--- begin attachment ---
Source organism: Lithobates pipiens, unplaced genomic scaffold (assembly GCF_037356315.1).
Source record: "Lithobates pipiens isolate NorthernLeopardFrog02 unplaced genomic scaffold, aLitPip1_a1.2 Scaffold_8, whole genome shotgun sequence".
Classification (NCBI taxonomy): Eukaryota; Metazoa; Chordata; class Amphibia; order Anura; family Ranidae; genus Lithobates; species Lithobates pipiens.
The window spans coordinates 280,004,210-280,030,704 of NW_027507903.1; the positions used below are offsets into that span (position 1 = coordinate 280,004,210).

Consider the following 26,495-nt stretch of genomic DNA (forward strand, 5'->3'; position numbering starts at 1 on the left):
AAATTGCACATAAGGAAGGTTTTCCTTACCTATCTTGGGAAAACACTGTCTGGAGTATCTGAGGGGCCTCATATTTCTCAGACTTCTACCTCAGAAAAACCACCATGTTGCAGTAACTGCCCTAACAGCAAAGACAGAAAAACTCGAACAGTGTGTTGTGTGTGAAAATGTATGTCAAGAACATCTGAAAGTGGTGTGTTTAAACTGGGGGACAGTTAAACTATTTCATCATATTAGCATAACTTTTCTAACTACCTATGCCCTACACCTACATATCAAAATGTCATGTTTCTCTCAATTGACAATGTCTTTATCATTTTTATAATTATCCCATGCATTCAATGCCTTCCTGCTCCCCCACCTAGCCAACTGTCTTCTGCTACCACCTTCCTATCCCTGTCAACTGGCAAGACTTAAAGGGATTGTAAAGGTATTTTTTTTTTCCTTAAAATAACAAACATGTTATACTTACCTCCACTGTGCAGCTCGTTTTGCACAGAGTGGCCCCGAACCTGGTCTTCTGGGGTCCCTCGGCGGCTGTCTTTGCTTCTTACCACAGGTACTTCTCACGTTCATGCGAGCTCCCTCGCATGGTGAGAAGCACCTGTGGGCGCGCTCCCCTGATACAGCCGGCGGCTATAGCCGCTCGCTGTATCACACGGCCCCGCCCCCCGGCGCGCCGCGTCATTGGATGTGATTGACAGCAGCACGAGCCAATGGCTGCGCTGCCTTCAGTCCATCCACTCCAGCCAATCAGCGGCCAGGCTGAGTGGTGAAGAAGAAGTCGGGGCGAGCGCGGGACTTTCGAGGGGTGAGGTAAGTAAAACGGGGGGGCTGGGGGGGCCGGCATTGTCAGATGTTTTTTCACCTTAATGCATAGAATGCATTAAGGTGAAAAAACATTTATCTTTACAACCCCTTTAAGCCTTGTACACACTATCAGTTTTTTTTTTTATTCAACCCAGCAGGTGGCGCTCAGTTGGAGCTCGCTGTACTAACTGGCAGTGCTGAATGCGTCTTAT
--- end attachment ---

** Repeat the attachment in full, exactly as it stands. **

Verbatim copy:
Source organism: Lithobates pipiens, unplaced genomic scaffold (assembly GCF_037356315.1).
Source record: "Lithobates pipiens isolate NorthernLeopardFrog02 unplaced genomic scaffold, aLitPip1_a1.2 Scaffold_8, whole genome shotgun sequence".
Classification (NCBI taxonomy): Eukaryota; Metazoa; Chordata; class Amphibia; order Anura; family Ranidae; genus Lithobates; species Lithobates pipiens.
The window spans coordinates 280,004,210-280,030,704 of NW_027507903.1; the positions used below are offsets into that span (position 1 = coordinate 280,004,210).

Consider the following 26,495-nt stretch of genomic DNA (forward strand, 5'->3'; position numbering starts at 1 on the left):
AAATTGCACATAAGGAAGGTTTTCCTTACCTATCTTGGGAAAACACTGTCTGGAGTATCTGAGGGGCCTCATATTTCTCAGACTTCTACCTCAGAAAAACCACCATGTTGCAGTAACTGCCCTAACAGCAAAGACAGAAAAACTCGAACAGTGTGTTGTGTGTGAAAATGTATGTCAAGAACATCTGAAAGTGGTGTGTTTAAACTGGGGGACAGTTAAACTATTTCATCATATTAGCATAACTTTTCTAACTACCTATGCCCTACACCTACATATCAAAATGTCATGTTTCTCTCAATTGACAATGTCTTTATCATTTTTATAATTATCCCATGCATTCAATGCCTTCCTGCTCCCCCACCTAGCCAACTGTCTTCTGCTACCACCTTCCTATCCCTGTCAACTGGCAAGACTTAAAGGGATTGTAAAGGTATTTTTTTTTTCCTTAAAATAACAAACATGTTATACTTACCTCCACTGTGCAGCTCGTTTTGCACAGAGTGGCCCCGAACCTGGTCTTCTGGGGTCCCTCGGCGGCTGTCTTTGCTTCTTACCACAGGTACTTCTCACGTTCATGCGAGCTCCCTCGCATGGTGAGAAGCACCTGTGGGCGCGCTCCCCTGATACAGCCGGCGGCTATAGCCGCTCGCTGTATCACACGGCCCCGCCCCCCGGCGCGCCGCGTCATTGGATGTGATTGACAGCAGCACGAGCCAATGGCTGCGCTGCCTTCAGTCCATCCACTCCAGCCAATCAGCGGCCAGGCTGAGTGGTGAAGAAGAAGTCGGGGCGAGCGCGGGACTTTCGAGGGGTGAGGTAAGTAAAACGGGGGGGCTGGGGGGGCCGGCATTGTCAGATGTTTTTTCACCTTAATGCATAGAATGCATTAAGGTGAAAAAACATTTATCTTTACAACCCCTTTAAGCCTTGTACACACTATCAGTTTTTTTTTTTATTCAACCCAGCAGGTGGCGCTCAGTTGGAGCTCGCTGTACTAACTGGCAGTGCTGAATGCGTCTTAT